Garland Peak anchors the very southern extreme of the Entiat Mountains. The Entiat Mountains contain some of the non-volcanic giants of Washington State, such as Mt. Maude, Seven-Fingered Jack, and Mt. Fernow. Garland isn't nearly the commitment that these other peaks are in terms of time, or in the case of Fernow, route-finding and effort. A trip here, however, will put you into some of the same great country with fantastic views of the Glacier Peak Wilderness. While Garland lies just off the Basalt Ridge Trail, it probably does not get the attention it deserves, and so consequently, is climbed only a few dozen times per year at most.
Garland Peak is on the dry side of Glacier Peak and lies just outside the boundaries of Glacier Peak Wilderness. While Glacier Peak is known for its wet and lush forests, this area is bone-dry. Be sure to carry a lot of water, as this trip is a ridge scramble with no dependable water sources.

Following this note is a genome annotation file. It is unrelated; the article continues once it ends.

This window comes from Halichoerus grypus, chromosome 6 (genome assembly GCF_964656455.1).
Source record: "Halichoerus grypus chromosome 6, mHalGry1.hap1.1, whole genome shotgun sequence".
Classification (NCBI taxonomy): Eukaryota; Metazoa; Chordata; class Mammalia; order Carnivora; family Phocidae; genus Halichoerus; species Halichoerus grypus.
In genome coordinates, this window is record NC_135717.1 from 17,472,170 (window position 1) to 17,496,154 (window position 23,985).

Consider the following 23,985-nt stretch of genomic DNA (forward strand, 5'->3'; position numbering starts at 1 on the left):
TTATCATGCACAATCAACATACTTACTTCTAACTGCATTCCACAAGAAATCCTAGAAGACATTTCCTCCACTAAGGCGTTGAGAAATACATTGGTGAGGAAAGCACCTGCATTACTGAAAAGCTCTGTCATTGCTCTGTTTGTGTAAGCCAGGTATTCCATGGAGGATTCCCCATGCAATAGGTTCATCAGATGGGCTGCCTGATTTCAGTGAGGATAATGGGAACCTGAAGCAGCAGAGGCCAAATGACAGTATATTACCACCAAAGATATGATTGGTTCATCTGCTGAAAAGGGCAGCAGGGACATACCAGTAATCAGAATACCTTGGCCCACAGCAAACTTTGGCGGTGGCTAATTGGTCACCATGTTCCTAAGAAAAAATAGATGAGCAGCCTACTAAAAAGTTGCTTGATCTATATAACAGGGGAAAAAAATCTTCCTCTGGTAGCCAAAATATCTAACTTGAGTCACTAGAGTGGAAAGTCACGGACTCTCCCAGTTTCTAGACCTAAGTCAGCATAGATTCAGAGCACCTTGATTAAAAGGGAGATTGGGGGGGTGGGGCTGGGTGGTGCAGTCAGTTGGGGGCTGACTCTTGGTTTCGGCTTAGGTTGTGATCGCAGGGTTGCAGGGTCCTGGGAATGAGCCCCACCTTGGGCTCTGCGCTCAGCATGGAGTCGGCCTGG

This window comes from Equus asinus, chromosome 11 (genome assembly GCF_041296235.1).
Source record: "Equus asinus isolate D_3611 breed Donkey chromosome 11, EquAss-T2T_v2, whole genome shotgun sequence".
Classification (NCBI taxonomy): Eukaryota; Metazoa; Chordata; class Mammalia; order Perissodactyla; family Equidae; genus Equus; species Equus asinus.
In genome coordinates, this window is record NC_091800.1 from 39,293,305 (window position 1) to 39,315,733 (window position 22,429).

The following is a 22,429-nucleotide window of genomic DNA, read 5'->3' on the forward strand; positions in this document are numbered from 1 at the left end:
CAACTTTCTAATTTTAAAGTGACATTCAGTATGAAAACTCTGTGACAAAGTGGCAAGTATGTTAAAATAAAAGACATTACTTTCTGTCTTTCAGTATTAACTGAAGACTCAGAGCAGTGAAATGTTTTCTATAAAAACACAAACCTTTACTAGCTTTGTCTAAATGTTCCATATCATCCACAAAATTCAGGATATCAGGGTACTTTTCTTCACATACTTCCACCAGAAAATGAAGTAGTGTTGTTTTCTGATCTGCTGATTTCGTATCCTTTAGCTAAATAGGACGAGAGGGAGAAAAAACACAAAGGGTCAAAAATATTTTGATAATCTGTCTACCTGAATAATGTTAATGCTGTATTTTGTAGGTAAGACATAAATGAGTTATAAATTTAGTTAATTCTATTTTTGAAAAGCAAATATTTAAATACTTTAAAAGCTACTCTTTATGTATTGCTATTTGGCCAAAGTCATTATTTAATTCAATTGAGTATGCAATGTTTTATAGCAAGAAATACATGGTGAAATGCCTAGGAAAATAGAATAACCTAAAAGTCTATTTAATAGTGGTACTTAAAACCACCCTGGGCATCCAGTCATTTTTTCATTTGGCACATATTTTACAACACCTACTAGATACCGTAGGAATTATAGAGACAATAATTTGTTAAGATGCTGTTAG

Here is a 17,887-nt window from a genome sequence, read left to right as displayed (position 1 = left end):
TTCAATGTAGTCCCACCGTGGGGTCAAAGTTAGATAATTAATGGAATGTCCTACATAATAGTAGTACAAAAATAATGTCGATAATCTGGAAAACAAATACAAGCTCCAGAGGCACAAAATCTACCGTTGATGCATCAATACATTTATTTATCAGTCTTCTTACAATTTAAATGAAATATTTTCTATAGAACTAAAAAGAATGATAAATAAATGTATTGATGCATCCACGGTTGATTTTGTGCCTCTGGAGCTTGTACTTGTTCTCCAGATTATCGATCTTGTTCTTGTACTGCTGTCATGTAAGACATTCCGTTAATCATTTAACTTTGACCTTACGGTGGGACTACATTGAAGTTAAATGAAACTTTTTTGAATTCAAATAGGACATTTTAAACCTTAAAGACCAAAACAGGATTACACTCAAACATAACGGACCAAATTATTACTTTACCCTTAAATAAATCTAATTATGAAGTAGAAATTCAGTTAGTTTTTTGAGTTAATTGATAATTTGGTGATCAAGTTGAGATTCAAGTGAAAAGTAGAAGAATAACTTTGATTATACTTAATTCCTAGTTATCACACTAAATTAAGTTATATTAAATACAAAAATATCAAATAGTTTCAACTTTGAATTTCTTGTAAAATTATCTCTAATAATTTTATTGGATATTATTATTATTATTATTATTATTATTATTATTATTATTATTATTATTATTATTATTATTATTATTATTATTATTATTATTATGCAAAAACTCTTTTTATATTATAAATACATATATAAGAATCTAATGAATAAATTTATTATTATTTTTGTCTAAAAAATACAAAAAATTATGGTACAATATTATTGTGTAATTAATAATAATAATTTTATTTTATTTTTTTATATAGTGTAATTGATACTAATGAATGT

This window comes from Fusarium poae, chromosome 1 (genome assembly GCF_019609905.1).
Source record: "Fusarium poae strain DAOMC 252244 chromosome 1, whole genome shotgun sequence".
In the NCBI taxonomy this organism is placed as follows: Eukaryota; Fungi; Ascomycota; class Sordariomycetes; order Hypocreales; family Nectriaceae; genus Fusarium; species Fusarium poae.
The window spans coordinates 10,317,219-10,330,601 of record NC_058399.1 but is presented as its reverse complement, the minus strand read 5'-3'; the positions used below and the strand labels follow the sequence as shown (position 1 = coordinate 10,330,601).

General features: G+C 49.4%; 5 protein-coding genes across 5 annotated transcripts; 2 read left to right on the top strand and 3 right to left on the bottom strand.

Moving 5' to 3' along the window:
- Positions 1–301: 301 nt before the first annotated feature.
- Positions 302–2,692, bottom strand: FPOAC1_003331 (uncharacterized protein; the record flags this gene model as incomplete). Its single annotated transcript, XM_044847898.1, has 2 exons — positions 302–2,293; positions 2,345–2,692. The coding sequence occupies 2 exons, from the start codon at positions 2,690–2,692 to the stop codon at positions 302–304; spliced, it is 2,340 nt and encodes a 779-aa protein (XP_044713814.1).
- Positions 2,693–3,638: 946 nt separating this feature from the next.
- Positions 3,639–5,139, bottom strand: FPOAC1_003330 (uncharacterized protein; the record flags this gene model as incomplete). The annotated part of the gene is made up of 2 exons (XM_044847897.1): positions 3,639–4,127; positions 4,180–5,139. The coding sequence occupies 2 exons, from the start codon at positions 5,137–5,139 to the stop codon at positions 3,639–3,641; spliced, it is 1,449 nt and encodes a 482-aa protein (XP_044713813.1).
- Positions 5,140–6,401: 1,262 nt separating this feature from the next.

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Drive US-2 to Wenatchee Lake, finding the Chiwawa River Road. Drive on this road 9.4 miles and turn right onto road #6210 for 6 miles to the trailhead for trail #1530, elevation 3900 feet.
Hike up the steep trail for 1.5 miles, coming to the junction with trail #1515 (The Basalt Ridge Trail). Turn right (north)on Basalt Ridge at the junction, hiking a further 3.5 miles along the dry ridge-top to a junction with trail #1408 at a sub-summit northwest of Garland Peak. Leave the trail, and hike the ridge southeast about 1 mile to the summit of Garland Peak.
Trip Stats: 12 miles roundtrip
Elevation Gain: About 4000 feet with ups and downs
Difficulty: Class 2.
No need for a helmet, but bring an ice ax.
The entire trip to Garland Peak lies in unprotected area of the Wenatchee National Forest. A Northwest Trail Park Pass ($30/year) may be required to park at the trailhead, but no permits will be required to travel to Garland Peak. If you follow trail #1408 2 miles beyond the turn-off to Garland Peak, a Wilderness permit will be required for travel within Glacier Peak Wilderness.
This trip is bone-dry. There will be no camping opportunites unless you travel in early season and benefit from snowmelt. Otherwise, the earliest camping possibilities will be in the basin south and below Garland Peak. Six miles beyond the junction with trail #1408, you will arrive at Larch Lakes, which are just stunning and will provide good camping.
Information on US Forest Service road conditions and closures can be found here: